Jermell Charlo V Saúl Canelo Álvarez – ‘ My Way ‘ – SolSportHQ
By Gary Todd: ‘And now, the end is near, and so I face the final curtain.’
I was caught in traffic, which got me thinking about writing my article on the upcoming Canelo v Charlo fight. The fight is being billed as ‘ Undisputed v Undisputed,’ and really, how can you blame them for calling it anything else? Charlo was the undisputed champion at junior middleweight or super welterweight, and Canelo Álvarez is the current undisputed champion at super middleweight.
I was sitting there thinking about both fighter’s careers, and just then, as I was looking to the skies, ‘Old Blue Eyes’ came on the radio with his 1969 inspiring classic.
As I listened, the words resonated with me immediately as it wasn’t just any old song; it was an anthem about moving forward, about what you’ve done in your life, but also about keeping it real and living your life on your terms.
Saul Canelo Álvarez began his life in boxing at age 13, fighting in Mexican amateur competitions, compiling a 44-2 record to then turn professional as a young boy of 15, fighting handfuls of unrecorded fights in beer, and tequila spilt joint’s against much older hombre’s, fighting for a few pesos, that were thrown into the ring at the end. This was how it was and how it was meant to be.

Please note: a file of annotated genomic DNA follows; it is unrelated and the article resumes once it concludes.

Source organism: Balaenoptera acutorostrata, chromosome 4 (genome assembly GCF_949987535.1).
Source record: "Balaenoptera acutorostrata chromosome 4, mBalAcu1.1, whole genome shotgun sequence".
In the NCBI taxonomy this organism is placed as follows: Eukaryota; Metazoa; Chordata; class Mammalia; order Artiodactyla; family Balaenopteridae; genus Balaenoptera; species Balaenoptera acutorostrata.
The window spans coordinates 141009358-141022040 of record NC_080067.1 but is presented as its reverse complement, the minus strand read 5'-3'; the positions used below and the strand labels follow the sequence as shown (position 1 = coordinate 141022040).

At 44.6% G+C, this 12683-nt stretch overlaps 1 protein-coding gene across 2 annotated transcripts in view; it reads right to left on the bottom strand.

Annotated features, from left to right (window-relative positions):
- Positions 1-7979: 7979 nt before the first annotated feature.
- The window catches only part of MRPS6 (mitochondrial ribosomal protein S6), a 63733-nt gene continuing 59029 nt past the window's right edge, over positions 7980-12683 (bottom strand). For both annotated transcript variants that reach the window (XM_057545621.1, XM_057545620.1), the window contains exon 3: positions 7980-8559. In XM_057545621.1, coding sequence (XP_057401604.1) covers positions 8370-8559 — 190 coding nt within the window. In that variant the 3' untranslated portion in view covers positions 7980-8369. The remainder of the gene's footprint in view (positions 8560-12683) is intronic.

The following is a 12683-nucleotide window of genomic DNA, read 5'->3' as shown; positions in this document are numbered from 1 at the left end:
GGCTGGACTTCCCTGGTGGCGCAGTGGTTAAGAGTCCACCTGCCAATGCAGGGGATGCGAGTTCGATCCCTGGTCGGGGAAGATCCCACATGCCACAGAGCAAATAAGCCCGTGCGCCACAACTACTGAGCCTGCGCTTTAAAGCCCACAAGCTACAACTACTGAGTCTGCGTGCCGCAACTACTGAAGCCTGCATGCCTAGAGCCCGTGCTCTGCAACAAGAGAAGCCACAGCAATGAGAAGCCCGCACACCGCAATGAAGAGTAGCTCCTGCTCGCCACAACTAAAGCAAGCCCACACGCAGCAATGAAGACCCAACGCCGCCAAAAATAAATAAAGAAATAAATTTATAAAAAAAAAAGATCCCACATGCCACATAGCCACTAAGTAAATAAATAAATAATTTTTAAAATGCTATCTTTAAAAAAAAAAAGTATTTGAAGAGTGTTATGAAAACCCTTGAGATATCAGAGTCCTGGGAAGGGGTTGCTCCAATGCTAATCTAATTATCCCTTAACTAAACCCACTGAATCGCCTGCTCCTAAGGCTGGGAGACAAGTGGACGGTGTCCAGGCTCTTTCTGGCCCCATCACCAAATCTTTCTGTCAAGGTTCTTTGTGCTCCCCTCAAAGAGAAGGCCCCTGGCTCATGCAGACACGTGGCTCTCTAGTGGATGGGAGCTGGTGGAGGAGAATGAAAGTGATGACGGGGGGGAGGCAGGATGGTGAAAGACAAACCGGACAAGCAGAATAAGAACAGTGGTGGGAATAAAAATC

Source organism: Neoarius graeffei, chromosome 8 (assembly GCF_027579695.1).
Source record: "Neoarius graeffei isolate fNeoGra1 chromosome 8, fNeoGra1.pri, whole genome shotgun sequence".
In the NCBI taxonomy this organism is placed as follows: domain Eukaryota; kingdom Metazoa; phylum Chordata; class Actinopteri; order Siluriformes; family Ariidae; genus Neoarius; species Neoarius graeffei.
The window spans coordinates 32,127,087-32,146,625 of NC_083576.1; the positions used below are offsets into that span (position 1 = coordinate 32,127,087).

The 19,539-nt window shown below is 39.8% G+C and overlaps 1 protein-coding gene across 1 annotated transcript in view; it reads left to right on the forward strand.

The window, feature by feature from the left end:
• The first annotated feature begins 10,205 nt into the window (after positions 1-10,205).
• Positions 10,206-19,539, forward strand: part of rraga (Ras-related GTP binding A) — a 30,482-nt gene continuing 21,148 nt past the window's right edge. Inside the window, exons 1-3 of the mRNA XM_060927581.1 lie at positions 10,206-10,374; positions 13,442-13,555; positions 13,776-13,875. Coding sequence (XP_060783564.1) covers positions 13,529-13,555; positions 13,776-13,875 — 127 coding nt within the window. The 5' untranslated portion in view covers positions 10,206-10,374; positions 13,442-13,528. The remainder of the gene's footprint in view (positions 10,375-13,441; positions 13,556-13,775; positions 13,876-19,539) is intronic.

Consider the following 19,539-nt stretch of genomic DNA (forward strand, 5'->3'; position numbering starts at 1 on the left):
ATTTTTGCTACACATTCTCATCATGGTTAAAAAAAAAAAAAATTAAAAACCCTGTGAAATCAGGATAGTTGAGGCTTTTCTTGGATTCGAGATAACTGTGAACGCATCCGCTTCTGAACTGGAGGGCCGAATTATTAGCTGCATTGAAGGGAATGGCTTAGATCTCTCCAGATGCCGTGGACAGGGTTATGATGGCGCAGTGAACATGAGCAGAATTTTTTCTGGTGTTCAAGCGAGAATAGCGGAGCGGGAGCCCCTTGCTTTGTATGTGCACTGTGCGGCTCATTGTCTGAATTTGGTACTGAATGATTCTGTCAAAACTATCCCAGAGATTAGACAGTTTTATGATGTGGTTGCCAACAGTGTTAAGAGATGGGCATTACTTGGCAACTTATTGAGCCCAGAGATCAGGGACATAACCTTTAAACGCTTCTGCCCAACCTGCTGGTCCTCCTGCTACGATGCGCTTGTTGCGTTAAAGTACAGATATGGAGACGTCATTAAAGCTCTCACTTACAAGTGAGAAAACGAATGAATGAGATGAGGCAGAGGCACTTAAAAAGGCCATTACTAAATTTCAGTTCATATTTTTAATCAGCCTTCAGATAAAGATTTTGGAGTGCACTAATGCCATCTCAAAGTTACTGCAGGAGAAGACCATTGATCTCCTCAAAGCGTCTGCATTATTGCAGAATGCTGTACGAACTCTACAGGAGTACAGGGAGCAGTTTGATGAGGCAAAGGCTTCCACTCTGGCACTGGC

Jermell Charlo debuted in December 2007 into the paid ranks after racking up a respectable amateur campaign with 64 bouts and 8 losses. Jermell and his identical twin, Jermall, had gone to the gym at an early age with their father, who trained there as a boxer.
These two champions did what they had to do, they planned each chartered course, and along the way, they sometimes bit off more than they could chew, but they each saw it through.
In his career to date, the 33 year old Canelo (. 59 wins 39 Kos, 2 losses, 2 draws ) has faced every challenge, going up and down in weight, fighting a list of superb, tough, awkward, dangerous opponents in Miguel Cotto, Shane Mosley, Amir Khan, Gennady Golovkin, Sergey Kovalev, Callum Smith, and Dmitry Bivol, and he has battered good fighters in James Kirkland, Liam Smith, Julio Cesar Chavez Jnr, Billy Joe Saunders, and Caleb Plant, with 2 defeats ( although Golovkin beat him convincingly in their first fight with Canelo being gifted a draw) against Floyd Mayweather in 2013, and Dmitry Bivol in 2022 and another draw very early on against Jorge Juarez.
There’s no doubt, he’s faced them all, standing tall to become the biggest name in boxing. A superstar and the undisputed super middleweight champion of the world.
Jermell Charlo ( 35 wins 19 Kos, 1 loss, and 1 draw ) has achieved greatness at junior middleweight, dominating and bullying his opponents for years but also having to take a few blows along the way.
With wins against experienced fighters in Demetrius Hopkins, Vanes Martirosyan, Joachim Alcine, Charles Hayley, and Austin Trout, it seemed the man known as ‘ Iron Man’ would be very hard to beat.
In December 2018, he lost to Tony Harrison by a unanimous decision in a fight where he looked totally off in terms of timing, strength, and speed.